When you delete files in Windows, they can be easily recovered. Windows only marks the file as deleted, but physically the files stay on the hard drive until they are overwritten by new data. Although on an SSD, they are harder to recover than hard drives because of TRIM and garbage collection done by the SSD controller, all of the deleted data is not securely wiped by default. If you deleted some sensitive data and want to be sure that it cannot be recovered before you give your PC away temporarily for whatever reason, here is how to wipe the free space securely without any third party tool.
In Windows XP, Vista, Windows 7, Windows 8 and Windows 10, there is a console utility called "cipher". It is a command line tool to encrypt files using EFS (Encrypting File System). But it has an extra function. It can overwrite the free space so all data it contains will be erased securely.
To achieve this, cipher runs through 3 passes. The first pass fills the free space with zero data, the second one fills it with 0xFF numbers, and the final pass fills it with random numbers.
This procedure may take a lot of time, depending on how big your disk drive is and how much free space it contains.
To erase free space securely with cipher.exe, do the following.
- Open an elevated command prompt instance.
- Type the following command:
Replace "C" with the letter of your drive on which you want to wipe the free space.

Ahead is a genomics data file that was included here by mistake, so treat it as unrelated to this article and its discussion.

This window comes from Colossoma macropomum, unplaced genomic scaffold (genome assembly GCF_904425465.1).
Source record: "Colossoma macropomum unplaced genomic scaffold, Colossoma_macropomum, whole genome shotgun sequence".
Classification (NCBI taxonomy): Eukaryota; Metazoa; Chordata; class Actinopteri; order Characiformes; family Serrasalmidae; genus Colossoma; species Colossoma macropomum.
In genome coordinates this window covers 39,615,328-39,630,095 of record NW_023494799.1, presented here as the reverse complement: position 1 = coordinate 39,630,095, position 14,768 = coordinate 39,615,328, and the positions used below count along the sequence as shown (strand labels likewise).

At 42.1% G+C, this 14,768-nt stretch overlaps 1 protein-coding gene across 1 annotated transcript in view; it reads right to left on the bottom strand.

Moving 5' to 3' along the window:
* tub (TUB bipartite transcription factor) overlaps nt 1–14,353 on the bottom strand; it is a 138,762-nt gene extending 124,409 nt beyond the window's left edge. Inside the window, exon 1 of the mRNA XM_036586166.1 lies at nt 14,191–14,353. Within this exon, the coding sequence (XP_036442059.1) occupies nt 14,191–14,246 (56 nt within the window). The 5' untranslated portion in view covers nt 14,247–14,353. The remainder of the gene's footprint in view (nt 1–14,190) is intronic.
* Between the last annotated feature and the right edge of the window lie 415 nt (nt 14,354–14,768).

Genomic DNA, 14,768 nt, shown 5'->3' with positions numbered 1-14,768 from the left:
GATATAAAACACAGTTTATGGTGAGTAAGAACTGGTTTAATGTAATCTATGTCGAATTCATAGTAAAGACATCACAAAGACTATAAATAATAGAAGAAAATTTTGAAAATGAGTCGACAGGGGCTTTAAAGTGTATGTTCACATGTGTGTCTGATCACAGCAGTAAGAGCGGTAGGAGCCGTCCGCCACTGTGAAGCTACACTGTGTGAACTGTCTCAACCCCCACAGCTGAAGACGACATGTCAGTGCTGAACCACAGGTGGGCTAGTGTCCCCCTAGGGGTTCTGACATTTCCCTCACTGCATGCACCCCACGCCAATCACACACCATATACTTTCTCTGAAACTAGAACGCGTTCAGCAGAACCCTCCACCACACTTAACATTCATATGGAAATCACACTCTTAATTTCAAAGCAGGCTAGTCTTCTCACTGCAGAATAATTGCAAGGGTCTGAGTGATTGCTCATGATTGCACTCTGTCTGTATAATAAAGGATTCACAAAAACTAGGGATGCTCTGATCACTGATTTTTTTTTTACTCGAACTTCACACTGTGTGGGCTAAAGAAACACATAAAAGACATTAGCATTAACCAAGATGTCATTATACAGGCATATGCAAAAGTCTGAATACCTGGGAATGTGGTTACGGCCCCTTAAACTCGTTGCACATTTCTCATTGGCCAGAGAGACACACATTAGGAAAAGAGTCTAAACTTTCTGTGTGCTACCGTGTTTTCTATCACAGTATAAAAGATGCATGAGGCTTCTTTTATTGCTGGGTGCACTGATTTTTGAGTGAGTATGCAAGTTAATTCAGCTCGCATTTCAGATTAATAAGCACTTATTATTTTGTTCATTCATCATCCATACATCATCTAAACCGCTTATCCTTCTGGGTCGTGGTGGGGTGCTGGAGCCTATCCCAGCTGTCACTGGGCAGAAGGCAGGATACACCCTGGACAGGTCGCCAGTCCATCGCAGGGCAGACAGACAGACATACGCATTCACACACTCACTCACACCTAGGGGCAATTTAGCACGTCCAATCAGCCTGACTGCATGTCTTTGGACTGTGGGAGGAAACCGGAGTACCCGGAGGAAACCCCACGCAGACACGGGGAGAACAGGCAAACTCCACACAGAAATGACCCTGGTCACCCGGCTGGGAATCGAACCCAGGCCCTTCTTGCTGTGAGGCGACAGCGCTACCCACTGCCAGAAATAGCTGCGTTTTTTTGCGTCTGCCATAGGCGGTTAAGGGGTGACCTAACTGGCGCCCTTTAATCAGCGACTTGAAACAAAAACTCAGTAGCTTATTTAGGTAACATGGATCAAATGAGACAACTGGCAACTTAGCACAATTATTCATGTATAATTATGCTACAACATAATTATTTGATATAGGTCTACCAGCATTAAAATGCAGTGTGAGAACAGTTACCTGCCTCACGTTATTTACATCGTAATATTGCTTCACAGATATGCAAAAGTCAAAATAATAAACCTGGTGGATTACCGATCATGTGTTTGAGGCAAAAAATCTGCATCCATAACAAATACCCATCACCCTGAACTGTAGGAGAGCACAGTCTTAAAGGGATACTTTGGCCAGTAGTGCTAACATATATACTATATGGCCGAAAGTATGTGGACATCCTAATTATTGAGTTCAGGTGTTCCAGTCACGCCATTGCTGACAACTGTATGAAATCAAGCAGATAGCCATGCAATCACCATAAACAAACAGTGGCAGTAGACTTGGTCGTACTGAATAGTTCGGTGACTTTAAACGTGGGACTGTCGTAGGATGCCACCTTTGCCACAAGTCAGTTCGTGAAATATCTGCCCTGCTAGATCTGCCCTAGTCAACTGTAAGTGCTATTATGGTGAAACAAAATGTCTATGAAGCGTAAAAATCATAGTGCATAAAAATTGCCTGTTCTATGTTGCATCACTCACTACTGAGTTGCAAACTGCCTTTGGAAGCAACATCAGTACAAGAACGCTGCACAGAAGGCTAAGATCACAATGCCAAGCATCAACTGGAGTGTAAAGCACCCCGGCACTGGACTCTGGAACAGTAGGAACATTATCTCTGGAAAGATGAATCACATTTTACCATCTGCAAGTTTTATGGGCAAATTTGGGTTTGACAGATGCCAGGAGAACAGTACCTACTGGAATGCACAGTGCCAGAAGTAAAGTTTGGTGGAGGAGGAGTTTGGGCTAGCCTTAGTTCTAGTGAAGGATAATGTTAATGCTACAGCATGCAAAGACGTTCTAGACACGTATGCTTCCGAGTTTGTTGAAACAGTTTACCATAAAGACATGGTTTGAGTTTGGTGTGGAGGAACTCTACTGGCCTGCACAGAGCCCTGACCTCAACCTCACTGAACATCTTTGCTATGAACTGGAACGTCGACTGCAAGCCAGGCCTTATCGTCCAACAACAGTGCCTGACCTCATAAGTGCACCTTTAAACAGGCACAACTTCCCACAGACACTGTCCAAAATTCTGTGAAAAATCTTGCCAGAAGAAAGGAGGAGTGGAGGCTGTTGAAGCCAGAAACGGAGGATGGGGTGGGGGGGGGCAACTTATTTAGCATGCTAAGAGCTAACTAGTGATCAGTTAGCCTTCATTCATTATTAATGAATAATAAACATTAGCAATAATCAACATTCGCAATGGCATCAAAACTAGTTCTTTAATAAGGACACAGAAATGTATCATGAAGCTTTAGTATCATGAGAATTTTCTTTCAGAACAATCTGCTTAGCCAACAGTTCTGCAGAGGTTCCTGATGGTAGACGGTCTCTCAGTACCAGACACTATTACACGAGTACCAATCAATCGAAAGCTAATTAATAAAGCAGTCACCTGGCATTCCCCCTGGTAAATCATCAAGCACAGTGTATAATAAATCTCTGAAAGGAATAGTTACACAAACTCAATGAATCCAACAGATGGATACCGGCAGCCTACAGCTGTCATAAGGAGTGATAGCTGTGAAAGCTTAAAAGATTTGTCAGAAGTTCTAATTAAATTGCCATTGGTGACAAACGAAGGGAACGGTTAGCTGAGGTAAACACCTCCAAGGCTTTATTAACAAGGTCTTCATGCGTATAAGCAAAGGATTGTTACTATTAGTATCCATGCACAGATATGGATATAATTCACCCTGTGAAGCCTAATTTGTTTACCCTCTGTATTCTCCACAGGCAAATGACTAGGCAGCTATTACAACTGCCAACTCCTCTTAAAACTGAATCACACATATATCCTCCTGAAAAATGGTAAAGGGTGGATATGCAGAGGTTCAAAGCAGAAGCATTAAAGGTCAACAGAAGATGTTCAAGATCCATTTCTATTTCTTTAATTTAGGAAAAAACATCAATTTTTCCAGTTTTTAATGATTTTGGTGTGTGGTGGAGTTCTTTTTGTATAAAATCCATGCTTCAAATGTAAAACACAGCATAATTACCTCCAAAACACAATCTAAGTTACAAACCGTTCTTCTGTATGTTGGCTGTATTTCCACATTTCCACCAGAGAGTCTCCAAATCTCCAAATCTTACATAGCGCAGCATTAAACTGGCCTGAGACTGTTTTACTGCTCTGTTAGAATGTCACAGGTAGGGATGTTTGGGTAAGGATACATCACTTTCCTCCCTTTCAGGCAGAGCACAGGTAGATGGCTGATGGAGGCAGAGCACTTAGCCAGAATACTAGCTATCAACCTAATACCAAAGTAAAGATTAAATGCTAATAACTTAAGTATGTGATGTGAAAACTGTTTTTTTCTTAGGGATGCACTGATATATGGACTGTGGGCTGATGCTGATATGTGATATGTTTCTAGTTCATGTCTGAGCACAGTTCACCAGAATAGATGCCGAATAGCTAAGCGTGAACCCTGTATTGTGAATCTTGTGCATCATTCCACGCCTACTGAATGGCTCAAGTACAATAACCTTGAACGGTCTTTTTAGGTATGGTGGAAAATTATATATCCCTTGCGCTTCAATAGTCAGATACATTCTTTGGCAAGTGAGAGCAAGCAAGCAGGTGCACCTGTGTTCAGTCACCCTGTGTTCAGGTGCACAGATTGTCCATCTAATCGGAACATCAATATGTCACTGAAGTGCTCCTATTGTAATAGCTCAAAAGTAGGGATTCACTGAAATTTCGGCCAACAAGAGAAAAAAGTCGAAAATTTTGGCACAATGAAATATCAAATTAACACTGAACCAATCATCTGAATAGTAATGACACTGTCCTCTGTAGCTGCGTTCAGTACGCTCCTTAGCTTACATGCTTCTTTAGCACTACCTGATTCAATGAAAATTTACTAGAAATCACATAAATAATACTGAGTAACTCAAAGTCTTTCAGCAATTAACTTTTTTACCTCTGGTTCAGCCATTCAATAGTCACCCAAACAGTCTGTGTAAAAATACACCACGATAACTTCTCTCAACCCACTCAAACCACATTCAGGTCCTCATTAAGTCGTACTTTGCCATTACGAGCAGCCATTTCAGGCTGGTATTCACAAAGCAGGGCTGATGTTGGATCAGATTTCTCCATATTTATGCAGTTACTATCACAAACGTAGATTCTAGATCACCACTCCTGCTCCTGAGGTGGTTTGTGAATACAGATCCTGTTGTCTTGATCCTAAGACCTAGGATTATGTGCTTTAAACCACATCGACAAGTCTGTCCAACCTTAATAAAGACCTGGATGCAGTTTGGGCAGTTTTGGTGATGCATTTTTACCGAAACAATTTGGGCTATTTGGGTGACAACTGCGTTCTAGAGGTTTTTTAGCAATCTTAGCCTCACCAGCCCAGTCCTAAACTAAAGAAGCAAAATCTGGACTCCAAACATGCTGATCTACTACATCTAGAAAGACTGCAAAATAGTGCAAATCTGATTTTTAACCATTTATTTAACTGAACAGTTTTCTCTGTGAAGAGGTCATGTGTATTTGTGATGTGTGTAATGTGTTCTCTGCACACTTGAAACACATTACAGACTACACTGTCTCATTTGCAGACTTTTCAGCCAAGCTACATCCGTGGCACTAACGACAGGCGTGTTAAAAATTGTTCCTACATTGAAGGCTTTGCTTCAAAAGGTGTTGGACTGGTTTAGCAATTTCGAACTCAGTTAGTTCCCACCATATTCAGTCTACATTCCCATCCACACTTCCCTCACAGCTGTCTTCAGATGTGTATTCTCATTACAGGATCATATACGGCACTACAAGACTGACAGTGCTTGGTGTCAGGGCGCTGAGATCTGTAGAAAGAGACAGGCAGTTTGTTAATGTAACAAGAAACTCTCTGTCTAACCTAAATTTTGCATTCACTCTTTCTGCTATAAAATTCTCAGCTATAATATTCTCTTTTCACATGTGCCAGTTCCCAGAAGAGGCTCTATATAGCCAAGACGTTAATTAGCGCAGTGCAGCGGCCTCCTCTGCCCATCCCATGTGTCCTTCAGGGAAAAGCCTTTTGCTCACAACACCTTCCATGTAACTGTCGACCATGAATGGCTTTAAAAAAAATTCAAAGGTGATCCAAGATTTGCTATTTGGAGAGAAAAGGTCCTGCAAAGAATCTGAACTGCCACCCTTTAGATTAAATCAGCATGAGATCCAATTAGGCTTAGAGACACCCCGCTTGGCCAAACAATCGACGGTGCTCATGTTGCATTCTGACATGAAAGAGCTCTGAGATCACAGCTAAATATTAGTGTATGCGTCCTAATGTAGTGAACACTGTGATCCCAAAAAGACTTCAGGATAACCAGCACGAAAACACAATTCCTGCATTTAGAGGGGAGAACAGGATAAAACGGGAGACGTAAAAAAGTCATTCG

Now wait till it finishes its job.
Note that on SSDs, this causes some extra writes which will in the long term slightly lessen its life span. But your free space will be securely erased, so nobody will be able to recover your sensitive files or know what activities you have done on the PC by recovering the partially deleted data. On hard disk drives, cipher.exe is an excellent way to securely wipe free space.
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9 thoughts on “Erase free space securely in Windows without third party tools”
Hmm… possible to specify a folder? or it will taken the whole partition?
It will wipe the whole partition’s free space.
Consider you have an SSD, does the deletion of fragments result in more usable space on the SSD ?
Is this a lengthy process?
Can take more than 30 mins
I would imagine that you could abort it with Ctrl+C after the first pass. The theory is that you can recover the data after one pass on a magnetic spinning disc but I’m not sure if that applies to SSDs and unless you are a spy it probably does not matter, recovery software will fail after one pass…
I have already read something in the past about the command cipher but was not aware that it could lessen the life span of SSD
Thanks for bringing out this information
NB : can it be useful and without harm to a SDD which is already “over-provisioned” ?